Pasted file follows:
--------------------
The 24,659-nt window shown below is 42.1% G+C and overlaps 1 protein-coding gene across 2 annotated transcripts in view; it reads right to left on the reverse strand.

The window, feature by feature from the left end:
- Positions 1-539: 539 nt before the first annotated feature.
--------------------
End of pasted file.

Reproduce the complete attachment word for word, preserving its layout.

The 24,659-nt window shown below is 42.1% G+C and overlaps 1 protein-coding gene across 2 annotated transcripts in view; it reads right to left on the reverse strand.

The window, feature by feature from the left end:
- Positions 1-539: 539 nt before the first annotated feature.